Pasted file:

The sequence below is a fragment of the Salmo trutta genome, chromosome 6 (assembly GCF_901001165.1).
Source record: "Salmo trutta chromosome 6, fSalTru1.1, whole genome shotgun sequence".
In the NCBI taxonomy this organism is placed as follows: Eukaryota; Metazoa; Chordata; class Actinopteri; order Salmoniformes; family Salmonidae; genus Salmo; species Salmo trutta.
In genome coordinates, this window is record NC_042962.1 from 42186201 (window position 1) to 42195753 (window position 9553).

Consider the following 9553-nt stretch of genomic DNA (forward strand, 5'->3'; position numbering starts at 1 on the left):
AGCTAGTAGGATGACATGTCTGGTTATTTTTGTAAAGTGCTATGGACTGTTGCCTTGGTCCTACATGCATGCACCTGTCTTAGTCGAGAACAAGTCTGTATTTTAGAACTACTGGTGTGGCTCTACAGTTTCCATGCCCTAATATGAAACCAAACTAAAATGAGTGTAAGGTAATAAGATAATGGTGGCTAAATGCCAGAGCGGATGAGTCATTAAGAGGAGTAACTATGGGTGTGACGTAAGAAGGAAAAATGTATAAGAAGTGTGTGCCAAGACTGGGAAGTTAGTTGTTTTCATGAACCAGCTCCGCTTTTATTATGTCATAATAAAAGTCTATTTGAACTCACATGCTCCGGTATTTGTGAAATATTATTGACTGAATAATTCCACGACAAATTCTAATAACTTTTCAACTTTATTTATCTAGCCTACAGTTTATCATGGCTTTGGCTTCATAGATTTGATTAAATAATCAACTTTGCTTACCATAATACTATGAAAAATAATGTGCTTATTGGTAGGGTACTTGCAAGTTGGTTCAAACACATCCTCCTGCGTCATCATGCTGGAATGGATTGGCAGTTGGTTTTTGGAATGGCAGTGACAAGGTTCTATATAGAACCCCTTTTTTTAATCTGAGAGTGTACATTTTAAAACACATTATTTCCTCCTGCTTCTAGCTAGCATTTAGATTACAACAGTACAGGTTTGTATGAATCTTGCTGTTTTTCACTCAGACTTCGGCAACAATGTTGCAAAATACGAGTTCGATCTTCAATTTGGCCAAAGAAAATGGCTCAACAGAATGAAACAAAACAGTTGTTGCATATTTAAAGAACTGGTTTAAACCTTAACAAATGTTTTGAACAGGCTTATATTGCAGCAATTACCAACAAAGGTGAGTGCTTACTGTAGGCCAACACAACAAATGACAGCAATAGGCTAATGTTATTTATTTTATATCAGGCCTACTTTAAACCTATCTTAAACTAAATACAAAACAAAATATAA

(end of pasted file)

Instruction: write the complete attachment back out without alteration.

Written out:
The sequence below is a fragment of the Salmo trutta genome, chromosome 6 (assembly GCF_901001165.1).
Source record: "Salmo trutta chromosome 6, fSalTru1.1, whole genome shotgun sequence".
In the NCBI taxonomy this organism is placed as follows: Eukaryota; Metazoa; Chordata; class Actinopteri; order Salmoniformes; family Salmonidae; genus Salmo; species Salmo trutta.
In genome coordinates, this window is record NC_042962.1 from 42186201 (window position 1) to 42195753 (window position 9553).

Consider the following 9553-nt stretch of genomic DNA (forward strand, 5'->3'; position numbering starts at 1 on the left):
AGCTAGTAGGATGACATGTCTGGTTATTTTTGTAAAGTGCTATGGACTGTTGCCTTGGTCCTACATGCATGCACCTGTCTTAGTCGAGAACAAGTCTGTATTTTAGAACTACTGGTGTGGCTCTACAGTTTCCATGCCCTAATATGAAACCAAACTAAAATGAGTGTAAGGTAATAAGATAATGGTGGCTAAATGCCAGAGCGGATGAGTCATTAAGAGGAGTAACTATGGGTGTGACGTAAGAAGGAAAAATGTATAAGAAGTGTGTGCCAAGACTGGGAAGTTAGTTGTTTTCATGAACCAGCTCCGCTTTTATTATGTCATAATAAAAGTCTATTTGAACTCACATGCTCCGGTATTTGTGAAATATTATTGACTGAATAATTCCACGACAAATTCTAATAACTTTTCAACTTTATTTATCTAGCCTACAGTTTATCATGGCTTTGGCTTCATAGATTTGATTAAATAATCAACTTTGCTTACCATAATACTATGAAAAATAATGTGCTTATTGGTAGGGTACTTGCAAGTTGGTTCAAACACATCCTCCTGCGTCATCATGCTGGAATGGATTGGCAGTTGGTTTTTGGAATGGCAGTGACAAGGTTCTATATAGAACCCCTTTTTTTAATCTGAGAGTGTACATTTTAAAACACATTATTTCCTCCTGCTTCTAGCTAGCATTTAGATTACAACAGTACAGGTTTGTATGAATCTTGCTGTTTTTCACTCAGACTTCGGCAACAATGTTGCAAAATACGAGTTCGATCTTCAATTTGGCCAAAGAAAATGGCTCAACAGAATGAAACAAAACAGTTGTTGCATATTTAAAGAACTGGTTTAAACCTTAACAAATGTTTTGAACAGGCTTATATTGCAGCAATTACCAACAAAGGTGAGTGCTTACTGTAGGCCAACACAACAAATGACAGCAATAGGCTAATGTTATTTATTTTATATCAGGCCTACTTTAAACCTATCTTAAACTAAATACAAAACAAAATATAA